More from Aquinas on Justice, Holiness and Compassion

Aquinas tells us that the prophet Isaiah talks about two things—

Justice, which he possesses, and a vision of God.  And they follow one upon another.  For the vision of God is arrived at through justice.  Consider Psalm 15: ‘Who will dwell in your tabernacle.  One who walks without blemish and exercises justice.’ 

“Psalm 15: Who May Abide With You” sung by Emily Heilman. The Psalms Project

Moreover, “The gates of life are the gates of justice.” 

Aquinas teaches that justice, truth and compassion “are the same in essence” and offers this image taken from the psalms:  

The psalmist compares justice to mountains, truth to clouds, which are higher, and compassion to the skies, which are higher than all things. 

In doing justice we “imitate God”:

We imitate God by being compassionate because compassion is bound to accompany love.  ‘Be you compassionate as your Creator in heaven is compassionate;’  (Luke 6:36).  And this must be in deed.”   

“Lady Justice” by visual artist Kim Vanderheiden, removing the traditional blindfold and sword to offer a more compassionate icon. Published in the PISLAP Quarterly newsletter.

Compassion is not just a pious work or an object of meditation—it requires deeds. Notice how he links compassion and justice preparing the way for Meister Eckhart’s teaching, “compassion means justice.” (Eckhart was 15 years old when Aquinas died.) Says Aquinas:

We find these two things, compassion and justice, in all the works of God…. Compassion without justice is the mother of weakness.  And therefore it is necessary that they be joined together according to Proverbs 3:3: ‘Compassion and truth will not forsake you.’ 

Notice how Aquinas is equating justice and truth in this passage.  There is no justice sans truth.  As bell hooks says, “the heart of justice is truth telling.”

Aquinas defines compassion this way:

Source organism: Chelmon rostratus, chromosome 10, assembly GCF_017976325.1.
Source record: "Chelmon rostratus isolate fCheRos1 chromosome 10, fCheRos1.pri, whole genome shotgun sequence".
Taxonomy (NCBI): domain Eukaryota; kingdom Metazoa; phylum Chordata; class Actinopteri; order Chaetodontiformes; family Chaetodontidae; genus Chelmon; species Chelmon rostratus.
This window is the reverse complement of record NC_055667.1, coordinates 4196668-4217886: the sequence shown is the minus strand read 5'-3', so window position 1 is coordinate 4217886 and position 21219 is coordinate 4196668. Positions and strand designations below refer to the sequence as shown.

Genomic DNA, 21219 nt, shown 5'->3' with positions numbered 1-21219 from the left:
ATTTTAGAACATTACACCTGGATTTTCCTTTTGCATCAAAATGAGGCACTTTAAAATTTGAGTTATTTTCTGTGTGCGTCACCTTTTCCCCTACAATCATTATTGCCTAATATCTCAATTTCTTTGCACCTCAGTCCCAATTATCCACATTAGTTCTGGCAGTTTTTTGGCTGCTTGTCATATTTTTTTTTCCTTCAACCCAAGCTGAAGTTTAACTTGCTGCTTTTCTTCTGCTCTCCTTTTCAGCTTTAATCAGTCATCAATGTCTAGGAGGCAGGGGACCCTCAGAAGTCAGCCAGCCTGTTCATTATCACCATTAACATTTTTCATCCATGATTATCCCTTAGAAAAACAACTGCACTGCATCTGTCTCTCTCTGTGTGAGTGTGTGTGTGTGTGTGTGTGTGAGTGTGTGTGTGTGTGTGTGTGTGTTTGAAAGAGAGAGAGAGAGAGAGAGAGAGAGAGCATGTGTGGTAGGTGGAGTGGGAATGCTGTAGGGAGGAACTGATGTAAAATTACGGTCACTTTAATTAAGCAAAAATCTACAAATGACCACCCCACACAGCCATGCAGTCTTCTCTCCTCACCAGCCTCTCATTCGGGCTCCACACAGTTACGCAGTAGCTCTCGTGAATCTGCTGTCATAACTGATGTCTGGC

Silver Tzedakah box, from tzedek, meaning justice; charity is seen as a form of justice and ethical obligation in Judaism. Money is set aside to be donated to a just cause according to Maimonides’ eight levels of giving. Wikiwand. Public Domain.

To be compassionate is to have a heart that suffers from the misfortune of others because we think of it as our own…You are truly compassionate when you are eager to repel the misfortune of others.  

Injustices so often reign but “God is not the originator of injustice.”  

The “roots of just desire” begin with “delight in God through love”—the Via Positiva therefore forms the foundation for a life of justice-making.  He cites Philippians 4: “Always take joy in God.” 

Justice is the “greatest” of the moral virtues for it holds society together  and concerns our relationship with others–“justice is in a way the good of another person….By it one is directed in one’s relations toward another.” 

He urges those fighting for justice, “to take pleasure in doing just deeds” which flow readily from those who love justice. 

Adapted from Matthew Fox, The Tao of Thomas Aquinas: Fierce Wisdom for Hard Times, pp. 101, 109-115. 

And Fox, Sheer Joy: Conversations with Thomas Aquinas on Creation Spirituality, pp. 505, 101, 391f., 401

To read the transcript of Matthew Fox’s video teaching, click HERE.

Banner Image: Justice, Truth, Compassion: A First Nations woman stands in witness before shoes left on the steps of the Saskatchewan Legislative Building in memorial protest for children who died at the residential schools of Canada. Photo by Tandem X Visuals on Unsplash